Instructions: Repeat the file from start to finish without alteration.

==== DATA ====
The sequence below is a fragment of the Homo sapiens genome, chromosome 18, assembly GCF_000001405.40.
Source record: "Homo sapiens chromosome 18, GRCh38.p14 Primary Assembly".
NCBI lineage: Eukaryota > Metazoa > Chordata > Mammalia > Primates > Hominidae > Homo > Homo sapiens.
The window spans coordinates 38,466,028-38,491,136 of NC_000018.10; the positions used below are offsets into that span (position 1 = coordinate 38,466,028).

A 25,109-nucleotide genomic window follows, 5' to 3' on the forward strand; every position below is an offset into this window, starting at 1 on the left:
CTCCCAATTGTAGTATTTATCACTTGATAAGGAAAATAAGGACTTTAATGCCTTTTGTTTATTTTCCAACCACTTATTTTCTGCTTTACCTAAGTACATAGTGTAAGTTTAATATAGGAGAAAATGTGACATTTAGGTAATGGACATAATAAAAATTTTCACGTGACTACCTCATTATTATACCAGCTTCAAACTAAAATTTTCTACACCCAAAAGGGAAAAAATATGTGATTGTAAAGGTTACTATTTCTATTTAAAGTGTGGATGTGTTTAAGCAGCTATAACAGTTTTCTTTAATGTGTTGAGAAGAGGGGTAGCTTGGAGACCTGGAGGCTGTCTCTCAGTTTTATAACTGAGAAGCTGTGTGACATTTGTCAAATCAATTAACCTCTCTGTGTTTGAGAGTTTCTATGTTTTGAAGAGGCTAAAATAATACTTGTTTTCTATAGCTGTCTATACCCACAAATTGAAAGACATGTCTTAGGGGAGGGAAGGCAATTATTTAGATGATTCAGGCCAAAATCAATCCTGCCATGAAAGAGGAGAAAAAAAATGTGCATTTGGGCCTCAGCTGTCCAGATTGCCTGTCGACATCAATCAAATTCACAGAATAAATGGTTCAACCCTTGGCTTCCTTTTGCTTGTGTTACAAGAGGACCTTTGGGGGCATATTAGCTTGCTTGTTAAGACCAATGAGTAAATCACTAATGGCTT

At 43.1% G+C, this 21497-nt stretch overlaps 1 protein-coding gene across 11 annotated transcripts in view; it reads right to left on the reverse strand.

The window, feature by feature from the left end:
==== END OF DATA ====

The sequence below is a fragment of the Homo sapiens genome, chromosome 18, assembly GCF_000001405.40.
Source record: "Homo sapiens chromosome 18, GRCh38.p14 Primary Assembly".
NCBI lineage: Eukaryota > Metazoa > Chordata > Mammalia > Primates > Hominidae > Homo > Homo sapiens.
The window spans coordinates 38,466,028-38,491,136 of NC_000018.10; the positions used below are offsets into that span (position 1 = coordinate 38,466,028).

A 25,109-nucleotide genomic window follows, 5' to 3' on the forward strand; every position below is an offset into this window, starting at 1 on the left:
CTCCCAATTGTAGTATTTATCACTTGATAAGGAAAATAAGGACTTTAATGCCTTTTGTTTATTTTCCAACCACTTATTTTCTGCTTTACCTAAGTACATAGTGTAAGTTTAATATAGGAGAAAATGTGACATTTAGGTAATGGACATAATAAAAATTTTCACGTGACTACCTCATTATTATACCAGCTTCAAACTAAAATTTTCTACACCCAAAAGGGAAAAAATATGTGATTGTAAAGGTTACTATTTCTATTTAAAGTGTGGATGTGTTTAAGCAGCTATAACAGTTTTCTTTAATGTGTTGAGAAGAGGGGTAGCTTGGAGACCTGGAGGCTGTCTCTCAGTTTTATAACTGAGAAGCTGTGTGACATTTGTCAAATCAATTAACCTCTCTGTGTTTGAGAGTTTCTATGTTTTGAAGAGGCTAAAATAATACTTGTTTTCTATAGCTGTCTATACCCACAAATTGAAAGACATGTCTTAGGGGAGGGAAGGCAATTATTTAGATGATTCAGGCCAAAATCAATCCTGCCATGAAAGAGGAGAAAAAAAATGTGCATTTGGGCCTCAGCTGTCCAGATTGCCTGTCGACATCAATCAAATTCACAGAATAAATGGTTCAACCCTTGGCTTCCTTTTGCTTGTGTTACAAGAGGACCTTTGGGGGCATATTAGCTTGCTTGTTAAGACCAATGAGTAAATCACTAATGGCTT

At 43.1% G+C, this 21497-nt stretch overlaps 1 protein-coding gene across 11 annotated transcripts in view; it reads right to left on the reverse strand.

The window, feature by feature from the left end: